Municipal election wrap-up

By Katy Anderson

Calgary’s 2007 municipal election passed without many surprises Mon., Oct. 15.

Incumbent mayor Dave Bronconnier won with 61 per cent of the vote. Alnoor Kassam received 17 per cent of the vote, Sandy Jenkins was in third place with eight per cent and University of Calgary engineering student Jeremy Zhao received four per cent. The other five candidates collected a combined 11 per cent of the vote.

“We have a mayor that won in a landslide,” said U of C communications and culture professor David Taras. “It was just a crushing victory and I think that will give Mr. Bronconnier a lot of power in the city council. There’s no question that politically, in terms of municipal politics, Bronconnier owns the city. Again we saw the power of the Bronconnier machine last night and his personal popularity. We saw some upsets and some change of faces in city hall. Mostly the incumbents won by acclamation or by large majorities. Where there were upsets, we got different kinds of messages. Pincock for instance, in Ward 11, is considered an environmentalist. Stevenson, who won in Ward Three, is considered more of a right-wing person. John Mar, who won in Ward Eight, he’s a law and order guy. [There are] a lot of different messages out there but it’s very hard to beat an incumbent and the incumbents tend to do very well.”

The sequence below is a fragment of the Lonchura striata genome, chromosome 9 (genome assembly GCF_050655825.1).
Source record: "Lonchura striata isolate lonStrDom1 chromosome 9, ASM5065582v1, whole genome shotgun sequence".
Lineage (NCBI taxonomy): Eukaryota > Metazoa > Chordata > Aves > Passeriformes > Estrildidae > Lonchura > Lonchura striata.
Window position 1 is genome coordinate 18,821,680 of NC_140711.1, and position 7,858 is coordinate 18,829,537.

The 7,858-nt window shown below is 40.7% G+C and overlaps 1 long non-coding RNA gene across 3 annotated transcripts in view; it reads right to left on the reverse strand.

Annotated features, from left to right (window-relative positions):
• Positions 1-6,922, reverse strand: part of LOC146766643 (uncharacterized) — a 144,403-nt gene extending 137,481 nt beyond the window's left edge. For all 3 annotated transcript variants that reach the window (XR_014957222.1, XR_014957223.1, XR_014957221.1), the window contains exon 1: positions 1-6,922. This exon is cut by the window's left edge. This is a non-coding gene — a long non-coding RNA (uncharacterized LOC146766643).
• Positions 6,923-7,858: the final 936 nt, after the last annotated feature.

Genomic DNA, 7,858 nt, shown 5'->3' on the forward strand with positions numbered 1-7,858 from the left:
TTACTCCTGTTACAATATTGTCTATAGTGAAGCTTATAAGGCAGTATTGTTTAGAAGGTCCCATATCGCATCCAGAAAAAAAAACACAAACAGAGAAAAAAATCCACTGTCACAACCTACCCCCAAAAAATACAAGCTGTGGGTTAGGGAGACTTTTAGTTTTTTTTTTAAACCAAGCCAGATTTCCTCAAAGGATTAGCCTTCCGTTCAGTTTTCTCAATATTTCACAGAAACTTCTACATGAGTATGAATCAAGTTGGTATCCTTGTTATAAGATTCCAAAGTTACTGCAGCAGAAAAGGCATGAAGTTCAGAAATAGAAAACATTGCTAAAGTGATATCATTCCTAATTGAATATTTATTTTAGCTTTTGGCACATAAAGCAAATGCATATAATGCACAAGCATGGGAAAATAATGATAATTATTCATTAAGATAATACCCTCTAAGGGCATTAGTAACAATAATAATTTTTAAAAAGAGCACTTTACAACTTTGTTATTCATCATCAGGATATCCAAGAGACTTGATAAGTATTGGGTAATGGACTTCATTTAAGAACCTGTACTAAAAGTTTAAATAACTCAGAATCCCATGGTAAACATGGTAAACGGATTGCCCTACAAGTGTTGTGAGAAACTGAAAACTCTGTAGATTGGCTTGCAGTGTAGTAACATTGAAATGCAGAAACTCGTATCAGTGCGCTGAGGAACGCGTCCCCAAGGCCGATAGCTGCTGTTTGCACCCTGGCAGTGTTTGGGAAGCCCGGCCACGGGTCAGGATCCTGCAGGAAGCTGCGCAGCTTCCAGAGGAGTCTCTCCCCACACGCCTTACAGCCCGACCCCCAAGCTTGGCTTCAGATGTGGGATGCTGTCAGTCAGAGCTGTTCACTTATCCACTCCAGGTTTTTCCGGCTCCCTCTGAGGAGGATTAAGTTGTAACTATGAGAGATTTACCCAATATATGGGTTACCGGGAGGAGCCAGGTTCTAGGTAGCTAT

Taras explained this year’s candidates did not have much of a chance against Bronconnier.

“I don’t think any of them were viable,” Taras said. “I think what this signals however is that next time a wealthy candidate or a candidate who has a lot of money and a lot of experience and some backing could really give Bronconnier a tough time. Three years is a long time, Bronconnier may have provincial ambitions, he may have federal ambitions. We don’t know where he’s going to be next election. These were not brand name politicians; these were kind of a gaggle of ordinary, interesting people. There were no political powerhouses there and it may be that next time he does face a Gary Mar, or somebody else who will be very tough competition.”

Zhao was not unhappy with the results.

“I mean 8,000 votes, that’s still a lot of votes,” said Zhao. “I looked at the last election and Mike Powell got about 4,000, so 8,000 votes is definitely a statement, four per cent of the vote. I think people were still very excited, they all said you did very well for a 19-year-old.”

Kassam noted he was also not disappointed with the results–despite that each vote cost him about $30.

“I just looked at the numbers and over 30,000 people voted,” said Kassam. “I feel I made a difference, the reason I ran was to make a difference. I want to thank all of the Calgarians who came out and participated in this election.”

Kassam declined to comment on any future plans.

“I’m just savoring the moment,” he said. “I’m enjoying this with all of my friends, relatives. People have flown in from all over the place to be a part of this.”

In Ward One, Dale Hodges won with 12,000 votes, green candidate Jennifer Banks got 8,000 votes and Norman Perraut received 800 votes.

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